Who could have predicted this?
Cost estimate jumps by $2.8 billion for California's high-speed rail project, a 35 percent increase: https://t.co/OKJueMcNrm
— AP Politics (@AP_Politics) January 17, 2018
Keep in mind, we’re only talking about 119 miles, not the entire route:
Hoooooo boy. The estimated cost of building 119 miles of bullet train track in California’s Central Valley has jumped to *$10.6 billion.* For 119 miles! https://t.co/5posJlNq8j
— Matt Pearce ? (@mattdpearce) January 17, 2018
But it gets worse. Apparently, the cost overrun is due to the agency’s rush to spend $2.5 billion in federal stimulus money, which means the state spent $2.8 billion to save $2.5 billion:
Some of the fresh costs stem from trouble acquiring the rights of way for the track in the Central Valley. The authority entered into construction contracts before fully securing rights of way in all areas, a decision officials said they wouldn’t make again. The decision to enter into contracts quickly was partly due to the need to spend $2.5 billion in federal stimulus money by last fall.
Officials are trying to spin this as a learning experience:
“Much of today was a lessons learned expression,” said Brian Kelly, the state’s current transportation secretary who was named as the authority’s new chief executive Tuesday. “Because they learned these things the hard way on the early contracts they will not repeat them on the later contracts.”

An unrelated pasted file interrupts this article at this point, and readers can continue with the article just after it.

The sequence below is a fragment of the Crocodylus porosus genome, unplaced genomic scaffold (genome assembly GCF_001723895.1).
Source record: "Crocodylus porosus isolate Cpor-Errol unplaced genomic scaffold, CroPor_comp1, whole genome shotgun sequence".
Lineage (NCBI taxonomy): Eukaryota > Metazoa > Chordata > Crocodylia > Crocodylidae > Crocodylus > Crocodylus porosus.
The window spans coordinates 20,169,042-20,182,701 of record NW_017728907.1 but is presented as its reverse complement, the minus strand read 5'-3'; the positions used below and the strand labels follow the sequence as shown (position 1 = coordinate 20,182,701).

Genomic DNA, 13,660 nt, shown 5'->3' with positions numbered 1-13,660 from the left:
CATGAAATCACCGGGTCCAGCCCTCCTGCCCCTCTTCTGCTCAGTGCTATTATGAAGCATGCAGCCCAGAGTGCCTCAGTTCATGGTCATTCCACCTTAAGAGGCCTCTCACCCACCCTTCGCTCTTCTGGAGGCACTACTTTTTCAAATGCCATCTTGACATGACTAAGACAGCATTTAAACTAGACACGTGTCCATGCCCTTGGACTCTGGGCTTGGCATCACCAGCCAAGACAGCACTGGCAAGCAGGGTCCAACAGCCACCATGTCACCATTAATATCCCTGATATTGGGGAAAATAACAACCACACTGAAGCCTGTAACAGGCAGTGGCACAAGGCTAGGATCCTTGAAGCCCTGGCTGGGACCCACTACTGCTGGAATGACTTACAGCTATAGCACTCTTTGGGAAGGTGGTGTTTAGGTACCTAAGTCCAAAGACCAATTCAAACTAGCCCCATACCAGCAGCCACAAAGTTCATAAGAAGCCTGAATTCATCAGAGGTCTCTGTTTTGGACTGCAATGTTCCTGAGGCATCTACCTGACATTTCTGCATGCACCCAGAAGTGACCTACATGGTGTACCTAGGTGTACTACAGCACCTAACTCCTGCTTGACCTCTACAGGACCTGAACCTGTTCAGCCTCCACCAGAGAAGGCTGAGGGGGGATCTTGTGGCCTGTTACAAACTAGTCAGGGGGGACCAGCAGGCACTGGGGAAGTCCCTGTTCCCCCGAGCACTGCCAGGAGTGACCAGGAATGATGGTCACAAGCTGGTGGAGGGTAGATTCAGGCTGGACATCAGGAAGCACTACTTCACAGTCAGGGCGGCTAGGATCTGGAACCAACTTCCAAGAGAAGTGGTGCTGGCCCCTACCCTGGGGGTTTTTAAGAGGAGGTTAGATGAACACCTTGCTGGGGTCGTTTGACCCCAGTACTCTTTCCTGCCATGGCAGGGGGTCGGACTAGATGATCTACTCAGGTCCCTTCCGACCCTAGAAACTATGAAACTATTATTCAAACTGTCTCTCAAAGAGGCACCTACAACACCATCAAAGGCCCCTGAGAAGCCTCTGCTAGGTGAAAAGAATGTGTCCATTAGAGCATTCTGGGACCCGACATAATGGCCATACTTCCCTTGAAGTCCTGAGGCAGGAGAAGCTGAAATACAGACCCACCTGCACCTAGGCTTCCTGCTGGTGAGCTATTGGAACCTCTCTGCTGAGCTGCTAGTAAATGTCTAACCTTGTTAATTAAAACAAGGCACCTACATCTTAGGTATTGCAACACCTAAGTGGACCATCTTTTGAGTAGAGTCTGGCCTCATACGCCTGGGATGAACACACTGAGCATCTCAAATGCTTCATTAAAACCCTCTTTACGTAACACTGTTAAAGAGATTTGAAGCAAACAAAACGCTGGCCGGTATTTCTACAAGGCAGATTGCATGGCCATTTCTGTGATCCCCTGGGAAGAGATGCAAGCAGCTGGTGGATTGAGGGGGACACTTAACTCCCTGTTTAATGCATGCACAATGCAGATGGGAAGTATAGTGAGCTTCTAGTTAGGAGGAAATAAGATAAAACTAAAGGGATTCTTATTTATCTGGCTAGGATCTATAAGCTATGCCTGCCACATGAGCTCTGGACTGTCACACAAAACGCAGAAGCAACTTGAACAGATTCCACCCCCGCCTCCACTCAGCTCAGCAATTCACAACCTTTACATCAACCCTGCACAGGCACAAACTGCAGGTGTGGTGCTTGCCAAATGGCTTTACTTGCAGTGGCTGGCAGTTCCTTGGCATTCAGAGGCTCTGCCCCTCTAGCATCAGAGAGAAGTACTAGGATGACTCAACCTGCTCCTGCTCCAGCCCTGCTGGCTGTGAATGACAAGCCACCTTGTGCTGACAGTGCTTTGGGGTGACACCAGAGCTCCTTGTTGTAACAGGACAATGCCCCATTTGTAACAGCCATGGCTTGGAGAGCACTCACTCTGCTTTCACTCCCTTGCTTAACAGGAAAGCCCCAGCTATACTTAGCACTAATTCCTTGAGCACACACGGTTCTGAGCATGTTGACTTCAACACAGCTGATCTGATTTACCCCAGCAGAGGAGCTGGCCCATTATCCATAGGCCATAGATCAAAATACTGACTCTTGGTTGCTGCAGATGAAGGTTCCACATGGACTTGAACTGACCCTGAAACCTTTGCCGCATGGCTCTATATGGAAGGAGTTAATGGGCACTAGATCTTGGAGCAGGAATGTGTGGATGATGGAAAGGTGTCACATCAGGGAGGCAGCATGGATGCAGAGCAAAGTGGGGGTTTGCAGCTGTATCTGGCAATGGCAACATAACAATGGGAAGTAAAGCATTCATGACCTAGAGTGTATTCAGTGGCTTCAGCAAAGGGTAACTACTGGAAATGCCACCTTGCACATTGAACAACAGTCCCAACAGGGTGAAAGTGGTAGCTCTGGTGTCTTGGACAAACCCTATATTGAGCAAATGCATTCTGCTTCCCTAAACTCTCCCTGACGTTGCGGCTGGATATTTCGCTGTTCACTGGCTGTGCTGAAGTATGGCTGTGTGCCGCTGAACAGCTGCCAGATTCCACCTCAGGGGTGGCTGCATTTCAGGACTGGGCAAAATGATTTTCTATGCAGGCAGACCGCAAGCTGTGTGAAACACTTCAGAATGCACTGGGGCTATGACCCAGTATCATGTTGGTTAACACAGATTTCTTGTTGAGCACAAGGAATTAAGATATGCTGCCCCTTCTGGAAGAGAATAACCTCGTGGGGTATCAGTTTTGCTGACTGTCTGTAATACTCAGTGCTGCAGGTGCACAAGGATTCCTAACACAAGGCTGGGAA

Yes, because this is the first railroad ever built in California and the idea that you’d need to secure the right of way before selecting a final route to keep real estate acquisition costs down is something nobody could have thought of, right?
As the Los Angeles Times points out, critics of the project have been predicted this would happen for years, but were ignored:
The sobering news about the cost increases was long forewarned, though rail authority Chairman Dan Richard has consistently rejected those warnings. About a year ago, the Federal Railroad Administration issued a secret risk analysis that said costs were rising sharply and could hit $9.5 to $10 billion.
In other words, the state has been lying to taxpayers for years:
Outside critics saw the rail authority’s defense of lower cost estimates as part of an effort to politically protect the project.
“When it comes to large infrastructure investments, it is not unusual for public authorities trying to justify their effort to understate the costs and overstate the benefits,” said James Moore, director of the transportation engineering program at USC. “It is in my opinion overly deceptive. We have seen on transportation projects this militant defense that is meant to cause the public to remain calm.”
Of course, Twitchy readers know all of this:
Shocker: California's bullet train won't be as cheap as promised https://t.co/hXuwrpGvIU
— Twitchy Team (@TwitchyTeam) December 9, 2017